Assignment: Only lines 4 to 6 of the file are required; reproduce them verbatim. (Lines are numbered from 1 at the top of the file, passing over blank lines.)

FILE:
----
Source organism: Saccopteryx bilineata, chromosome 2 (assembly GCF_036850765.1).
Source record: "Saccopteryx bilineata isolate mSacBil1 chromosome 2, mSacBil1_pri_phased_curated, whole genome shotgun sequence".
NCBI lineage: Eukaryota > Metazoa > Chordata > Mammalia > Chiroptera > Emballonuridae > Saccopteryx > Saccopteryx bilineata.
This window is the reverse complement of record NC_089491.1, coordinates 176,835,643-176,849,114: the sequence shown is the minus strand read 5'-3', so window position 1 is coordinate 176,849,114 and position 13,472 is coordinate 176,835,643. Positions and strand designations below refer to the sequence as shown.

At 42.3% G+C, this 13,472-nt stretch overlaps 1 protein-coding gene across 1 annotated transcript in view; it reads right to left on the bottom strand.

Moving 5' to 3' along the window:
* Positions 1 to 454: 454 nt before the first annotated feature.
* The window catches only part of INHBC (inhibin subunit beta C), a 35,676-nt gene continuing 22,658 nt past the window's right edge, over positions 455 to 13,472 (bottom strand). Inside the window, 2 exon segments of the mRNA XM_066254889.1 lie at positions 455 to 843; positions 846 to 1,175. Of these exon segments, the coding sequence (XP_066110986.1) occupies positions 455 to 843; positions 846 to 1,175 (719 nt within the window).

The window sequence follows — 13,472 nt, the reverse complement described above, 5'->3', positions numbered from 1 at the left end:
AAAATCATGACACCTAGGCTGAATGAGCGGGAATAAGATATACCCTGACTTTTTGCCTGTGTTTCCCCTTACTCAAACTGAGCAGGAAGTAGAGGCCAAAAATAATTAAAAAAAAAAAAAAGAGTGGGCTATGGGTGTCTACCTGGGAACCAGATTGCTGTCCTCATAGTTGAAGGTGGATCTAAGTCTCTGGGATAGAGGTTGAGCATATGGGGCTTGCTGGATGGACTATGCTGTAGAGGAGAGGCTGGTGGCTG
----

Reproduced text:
This window is the reverse complement of record NC_089491.1, coordinates 176,835,643-176,849,114: the sequence shown is the minus strand read 5'-3', so window position 1 is coordinate 176,849,114 and position 13,472 is coordinate 176,835,643. Positions and strand designations below refer to the sequence as shown.

At 42.3% G+C, this 13,472-nt stretch overlaps 1 protein-coding gene across 1 annotated transcript in view; it reads right to left on the bottom strand.

Moving 5' to 3' along the window: